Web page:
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Cultural Diversity in the Work Place

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Cultural Diversity in the Work Place

In today's work environment, it has become more evident and vital than ever to foster cultural diversity. Business organizations that want to stay in business are integrating their global and local business efforts along with cultural diversification. However, the path that leads to cultural diversity is not an easy one. Issues and conflicts may slow down, and even restrain, efforts to integrate cultural diversity in the workforce, but the need to embrace and make cultural diversity work is a sensible and attainable prospect.

Diversity refers to all those differences that can mark human beings such as age, nationality, language; color of skin and the way people behave due to different cultural background. Prejudice is an unreasonable attitude or bias regarding those differences.

Awareness of workforce diversity has been growing since the late 1980's, when the U.S. Bureau of Labor Statistics (BLS) and the Hudson Institute published "Workforce 2000." The report predicted major shortages of labor due to a drop in the nation's birth rate during the 1960's and 70's. Because the drop in birth rate was most profound among native-born Caucasian Americans, the report predicts a major shift in the demographics of the U.S. work force. White females, minorities and immigrants will comprise 85% of those entering the work force in the year 2000. This shift will change not just employment, but also benefits, advancement and other aspects of working in America.

As the workplace and marketplace continue to change, more and more companies are educating their employees on cultural diversity awareness. An understanding of the issues that arise due to the differences between gender, age, religion, lifestyles, beliefs, physical capabilities and cultures is needed to bring out the best in all of us. The creativity, flexibility and commitment gained from our interactions with other cultures and peoples will empower us all. Barbara Stern who is vice president of Boston-based Harvard Pilgrim Health Care (HPHC) argues that what has traditionally been a "soft" issue is now becoming a business necessity in terms of better serving customers, understanding markets, and obtaining full benefit from staff talents (Schmerhorn, pp.77).

The issues and conflicts that affect the effectiveness of cultural diversity need to be overcome. Attitudes affect the success of cultural diversity. A "current thrust at overcoming discriminatory practices" makes efforts at shifting those underlying attitudes. Business organizations need to value cultural diversity and have "differences" recognized, "acknowledged, appreciated, and used to collective advantage" (Newstrom, pp48-49). To make cultural diversity work, "all participants need to explore their cultural differences, learn from others around them, and use that information to build a stronger organization" (Newstrom, pp50).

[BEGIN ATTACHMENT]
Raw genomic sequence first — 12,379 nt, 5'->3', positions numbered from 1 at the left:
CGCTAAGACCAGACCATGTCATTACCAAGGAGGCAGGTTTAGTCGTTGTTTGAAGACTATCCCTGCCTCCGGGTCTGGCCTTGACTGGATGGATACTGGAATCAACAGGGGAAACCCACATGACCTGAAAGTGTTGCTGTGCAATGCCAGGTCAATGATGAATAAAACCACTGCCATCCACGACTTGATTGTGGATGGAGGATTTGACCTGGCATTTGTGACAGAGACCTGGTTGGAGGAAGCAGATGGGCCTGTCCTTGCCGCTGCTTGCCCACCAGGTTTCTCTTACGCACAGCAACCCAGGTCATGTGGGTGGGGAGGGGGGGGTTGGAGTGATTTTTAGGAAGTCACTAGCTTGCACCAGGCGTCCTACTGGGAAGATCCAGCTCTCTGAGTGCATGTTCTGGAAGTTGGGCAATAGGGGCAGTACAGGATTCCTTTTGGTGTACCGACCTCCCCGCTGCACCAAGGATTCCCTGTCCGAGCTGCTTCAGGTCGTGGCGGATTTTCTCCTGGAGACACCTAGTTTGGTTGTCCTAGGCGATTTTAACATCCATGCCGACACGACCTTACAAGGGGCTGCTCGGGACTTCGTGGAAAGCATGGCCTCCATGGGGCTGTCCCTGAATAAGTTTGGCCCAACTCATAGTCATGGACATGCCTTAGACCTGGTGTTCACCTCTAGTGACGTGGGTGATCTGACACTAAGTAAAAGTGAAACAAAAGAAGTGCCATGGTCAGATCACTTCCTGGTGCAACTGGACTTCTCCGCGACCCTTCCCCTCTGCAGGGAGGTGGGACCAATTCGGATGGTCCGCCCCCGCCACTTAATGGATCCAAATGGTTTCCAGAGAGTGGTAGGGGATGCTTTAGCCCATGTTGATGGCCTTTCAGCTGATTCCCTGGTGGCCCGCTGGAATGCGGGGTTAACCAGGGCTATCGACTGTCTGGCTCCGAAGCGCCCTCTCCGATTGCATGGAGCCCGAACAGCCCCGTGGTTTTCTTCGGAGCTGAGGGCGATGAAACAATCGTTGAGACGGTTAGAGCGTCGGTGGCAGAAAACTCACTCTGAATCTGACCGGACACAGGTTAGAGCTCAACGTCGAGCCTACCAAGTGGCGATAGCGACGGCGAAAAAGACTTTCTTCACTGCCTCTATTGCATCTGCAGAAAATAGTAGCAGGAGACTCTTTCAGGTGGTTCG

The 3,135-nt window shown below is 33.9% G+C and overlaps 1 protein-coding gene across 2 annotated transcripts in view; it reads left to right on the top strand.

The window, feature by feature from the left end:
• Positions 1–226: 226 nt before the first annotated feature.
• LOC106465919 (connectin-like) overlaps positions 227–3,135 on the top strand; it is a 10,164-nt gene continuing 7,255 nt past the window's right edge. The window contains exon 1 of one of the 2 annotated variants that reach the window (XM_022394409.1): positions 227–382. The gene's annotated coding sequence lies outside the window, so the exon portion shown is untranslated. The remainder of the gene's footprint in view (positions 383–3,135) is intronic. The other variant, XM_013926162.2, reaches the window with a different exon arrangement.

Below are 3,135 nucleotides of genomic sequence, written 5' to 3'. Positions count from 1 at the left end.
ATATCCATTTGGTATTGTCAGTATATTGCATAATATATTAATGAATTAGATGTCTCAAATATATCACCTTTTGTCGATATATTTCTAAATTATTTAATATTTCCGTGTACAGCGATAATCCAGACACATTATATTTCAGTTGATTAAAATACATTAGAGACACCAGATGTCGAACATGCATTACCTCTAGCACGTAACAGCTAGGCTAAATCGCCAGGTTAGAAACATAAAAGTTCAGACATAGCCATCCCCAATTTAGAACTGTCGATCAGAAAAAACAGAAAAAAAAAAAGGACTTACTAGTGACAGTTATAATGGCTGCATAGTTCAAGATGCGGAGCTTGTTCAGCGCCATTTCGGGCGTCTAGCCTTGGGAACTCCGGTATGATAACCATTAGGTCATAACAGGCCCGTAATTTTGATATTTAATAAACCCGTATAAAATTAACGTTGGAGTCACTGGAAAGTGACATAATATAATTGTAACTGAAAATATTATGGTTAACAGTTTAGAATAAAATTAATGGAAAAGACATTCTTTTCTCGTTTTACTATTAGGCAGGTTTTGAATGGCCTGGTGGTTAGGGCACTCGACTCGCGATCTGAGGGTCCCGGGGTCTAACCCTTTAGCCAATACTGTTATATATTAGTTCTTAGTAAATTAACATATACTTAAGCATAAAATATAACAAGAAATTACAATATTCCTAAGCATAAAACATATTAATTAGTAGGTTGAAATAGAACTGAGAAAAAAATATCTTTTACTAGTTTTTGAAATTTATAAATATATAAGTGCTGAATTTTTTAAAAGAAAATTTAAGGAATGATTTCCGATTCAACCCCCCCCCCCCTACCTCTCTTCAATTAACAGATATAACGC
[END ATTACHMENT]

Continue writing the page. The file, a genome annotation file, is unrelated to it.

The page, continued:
All individuals in the organization must make the effort to recognize the differences found in their work place and understand by patiently listening and adapting to individual's qualities. As mentioned, attitudes greatly affect cultural diversity. Prejudice is an attitude that is common in the work force and makes cultural diversity difficult. Although prejudice is common, it is a form of discrimination. And discrimination is prohibited in the work force. "EEO laws prohibit discrimination on factors other than job performance." Unfortunately, "the law focuses on an employer's actions, not feelings" (Newstrom, pp49). Being prejudice is an attitude, whereas being discriminatory is an action. For this reason, cultural diversity is not always completely successful. But several organizations have had the success of minimizing, if not totally eliminating, the negative attitudes similar to prejudice.

Vendors, partners, customers, ethnicity, diversity is growing in companies and the workforces around them. Companies that choose to diversify their workforces will probably be increasingly effective in their internal and external interactions and communications. Sempra Energy, based in San Diego, is one example of a corporation that has prospered and capitalized with their abilities to encompass diversity in the workforce as well as in the community. Everybody is a winner.

Fortune magazines annual list of "America's 50 Best Companies for Minorities", placed Sempra Energy fourth this year, making it the third consecutive year that the company has been in the top five ranking position. "The results were tallied from surveys sent to all of the companies in the FORTUNE 1,000, plus the 200 largest privately held firms in the country; 148 responded" (Chen and Hickman, 2000). The survey was based on minorities in the workforce and the company's ability to successfully integrate diversity into their program. Fifteen different categories were analyzed, ranging from, the amount of minority positions held at all levels of the company, to the turnover and retention ratio opposed to that of whites. Forty seven percent of minorities made-up Sempra's employee base, while 28 percent hold top positions. They "also purchase much of their goods and services from minority suppliers", whereupon, those funds are circulated within the community, enhancing the quality of life and economy throughout (Chen and



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